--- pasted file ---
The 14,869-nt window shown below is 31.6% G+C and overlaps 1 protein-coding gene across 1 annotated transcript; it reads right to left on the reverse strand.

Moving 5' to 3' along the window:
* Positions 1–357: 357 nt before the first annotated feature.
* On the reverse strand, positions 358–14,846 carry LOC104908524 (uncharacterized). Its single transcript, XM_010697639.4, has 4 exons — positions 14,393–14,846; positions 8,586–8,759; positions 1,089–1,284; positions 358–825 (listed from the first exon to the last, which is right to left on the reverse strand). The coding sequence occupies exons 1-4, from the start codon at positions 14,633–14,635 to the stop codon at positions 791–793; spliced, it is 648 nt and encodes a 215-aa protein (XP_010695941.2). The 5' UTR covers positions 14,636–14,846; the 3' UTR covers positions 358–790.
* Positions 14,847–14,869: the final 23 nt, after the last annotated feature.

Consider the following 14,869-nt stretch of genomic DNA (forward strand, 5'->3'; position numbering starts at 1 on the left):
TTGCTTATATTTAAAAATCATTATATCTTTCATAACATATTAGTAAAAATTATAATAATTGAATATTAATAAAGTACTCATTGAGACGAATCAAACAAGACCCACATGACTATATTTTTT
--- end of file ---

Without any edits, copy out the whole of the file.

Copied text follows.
The 14,869-nt window shown below is 31.6% G+C and overlaps 1 protein-coding gene across 1 annotated transcript; it reads right to left on the reverse strand.

Moving 5' to 3' along the window:
* Positions 1–357: 357 nt before the first annotated feature.
* On the reverse strand, positions 358–14,846 carry LOC104908524 (uncharacterized). Its single transcript, XM_010697639.4, has 4 exons — positions 14,393–14,846; positions 8,586–8,759; positions 1,089–1,284; positions 358–825 (listed from the first exon to the last, which is right to left on the reverse strand). The coding sequence occupies exons 1-4, from the start codon at positions 14,633–14,635 to the stop codon at positions 791–793; spliced, it is 648 nt and encodes a 215-aa protein (XP_010695941.2). The 5' UTR covers positions 14,636–14,846; the 3' UTR covers positions 358–790.
* Positions 14,847–14,869: the final 23 nt, after the last annotated feature.

Consider the following 14,869-nt stretch of genomic DNA (forward strand, 5'->3'; position numbering starts at 1 on the left):
TTGCTTATATTTAAAAATCATTATATCTTTCATAACATATTAGTAAAAATTATAATAATTGAATATTAATAAAGTACTCATTGAGACGAATCAAACAAGACCCACATGACTATATTTTTT